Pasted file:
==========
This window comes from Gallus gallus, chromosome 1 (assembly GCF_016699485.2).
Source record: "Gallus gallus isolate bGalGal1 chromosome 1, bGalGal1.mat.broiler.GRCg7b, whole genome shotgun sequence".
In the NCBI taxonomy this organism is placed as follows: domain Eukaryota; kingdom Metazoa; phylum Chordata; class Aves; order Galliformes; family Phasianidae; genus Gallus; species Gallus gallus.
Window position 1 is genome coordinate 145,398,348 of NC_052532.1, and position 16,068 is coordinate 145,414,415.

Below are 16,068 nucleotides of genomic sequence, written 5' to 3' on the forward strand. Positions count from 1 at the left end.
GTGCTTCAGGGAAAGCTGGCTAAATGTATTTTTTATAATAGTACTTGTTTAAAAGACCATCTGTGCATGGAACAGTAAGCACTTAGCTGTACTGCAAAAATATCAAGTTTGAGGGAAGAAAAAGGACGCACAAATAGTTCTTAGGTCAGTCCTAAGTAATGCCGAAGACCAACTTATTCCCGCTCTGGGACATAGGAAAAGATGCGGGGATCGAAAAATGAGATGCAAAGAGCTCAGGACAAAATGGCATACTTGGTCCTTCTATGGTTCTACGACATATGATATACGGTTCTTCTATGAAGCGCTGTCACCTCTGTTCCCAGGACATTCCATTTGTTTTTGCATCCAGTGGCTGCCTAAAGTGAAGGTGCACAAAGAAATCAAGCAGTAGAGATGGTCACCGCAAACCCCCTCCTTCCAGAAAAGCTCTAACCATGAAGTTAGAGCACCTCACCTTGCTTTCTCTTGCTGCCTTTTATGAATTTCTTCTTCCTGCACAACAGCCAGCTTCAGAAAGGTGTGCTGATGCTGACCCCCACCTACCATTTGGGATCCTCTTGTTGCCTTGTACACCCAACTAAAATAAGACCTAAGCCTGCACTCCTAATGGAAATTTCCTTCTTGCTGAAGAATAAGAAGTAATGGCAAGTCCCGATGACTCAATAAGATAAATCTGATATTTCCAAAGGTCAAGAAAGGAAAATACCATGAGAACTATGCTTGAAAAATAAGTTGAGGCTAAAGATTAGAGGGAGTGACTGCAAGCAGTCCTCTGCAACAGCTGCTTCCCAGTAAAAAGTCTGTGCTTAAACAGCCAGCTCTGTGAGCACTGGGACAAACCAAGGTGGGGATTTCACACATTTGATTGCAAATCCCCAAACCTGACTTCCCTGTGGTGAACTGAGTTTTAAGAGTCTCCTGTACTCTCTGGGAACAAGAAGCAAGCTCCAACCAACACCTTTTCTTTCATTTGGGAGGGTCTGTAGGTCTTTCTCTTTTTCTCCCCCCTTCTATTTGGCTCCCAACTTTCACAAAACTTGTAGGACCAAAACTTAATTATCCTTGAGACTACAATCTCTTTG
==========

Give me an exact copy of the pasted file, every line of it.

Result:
This window comes from Gallus gallus, chromosome 1 (assembly GCF_016699485.2).
Source record: "Gallus gallus isolate bGalGal1 chromosome 1, bGalGal1.mat.broiler.GRCg7b, whole genome shotgun sequence".
In the NCBI taxonomy this organism is placed as follows: domain Eukaryota; kingdom Metazoa; phylum Chordata; class Aves; order Galliformes; family Phasianidae; genus Gallus; species Gallus gallus.
Window position 1 is genome coordinate 145,398,348 of NC_052532.1, and position 16,068 is coordinate 145,414,415.

Below are 16,068 nucleotides of genomic sequence, written 5' to 3' on the forward strand. Positions count from 1 at the left end.
GTGCTTCAGGGAAAGCTGGCTAAATGTATTTTTTATAATAGTACTTGTTTAAAAGACCATCTGTGCATGGAACAGTAAGCACTTAGCTGTACTGCAAAAATATCAAGTTTGAGGGAAGAAAAAGGACGCACAAATAGTTCTTAGGTCAGTCCTAAGTAATGCCGAAGACCAACTTATTCCCGCTCTGGGACATAGGAAAAGATGCGGGGATCGAAAAATGAGATGCAAAGAGCTCAGGACAAAATGGCATACTTGGTCCTTCTATGGTTCTACGACATATGATATACGGTTCTTCTATGAAGCGCTGTCACCTCTGTTCCCAGGACATTCCATTTGTTTTTGCATCCAGTGGCTGCCTAAAGTGAAGGTGCACAAAGAAATCAAGCAGTAGAGATGGTCACCGCAAACCCCCTCCTTCCAGAAAAGCTCTAACCATGAAGTTAGAGCACCTCACCTTGCTTTCTCTTGCTGCCTTTTATGAATTTCTTCTTCCTGCACAACAGCCAGCTTCAGAAAGGTGTGCTGATGCTGACCCCCACCTACCATTTGGGATCCTCTTGTTGCCTTGTACACCCAACTAAAATAAGACCTAAGCCTGCACTCCTAATGGAAATTTCCTTCTTGCTGAAGAATAAGAAGTAATGGCAAGTCCCGATGACTCAATAAGATAAATCTGATATTTCCAAAGGTCAAGAAAGGAAAATACCATGAGAACTATGCTTGAAAAATAAGTTGAGGCTAAAGATTAGAGGGAGTGACTGCAAGCAGTCCTCTGCAACAGCTGCTTCCCAGTAAAAAGTCTGTGCTTAAACAGCCAGCTCTGTGAGCACTGGGACAAACCAAGGTGGGGATTTCACACATTTGATTGCAAATCCCCAAACCTGACTTCCCTGTGGTGAACTGAGTTTTAAGAGTCTCCTGTACTCTCTGGGAACAAGAAGCAAGCTCCAACCAACACCTTTTCTTTCATTTGGGAGGGTCTGTAGGTCTTTCTCTTTTTCTCCCCCCTTCTATTTGGCTCCCAACTTTCACAAAACTTGTAGGACCAAAACTTAATTATCCTTGAGACTACAATCTCTTTG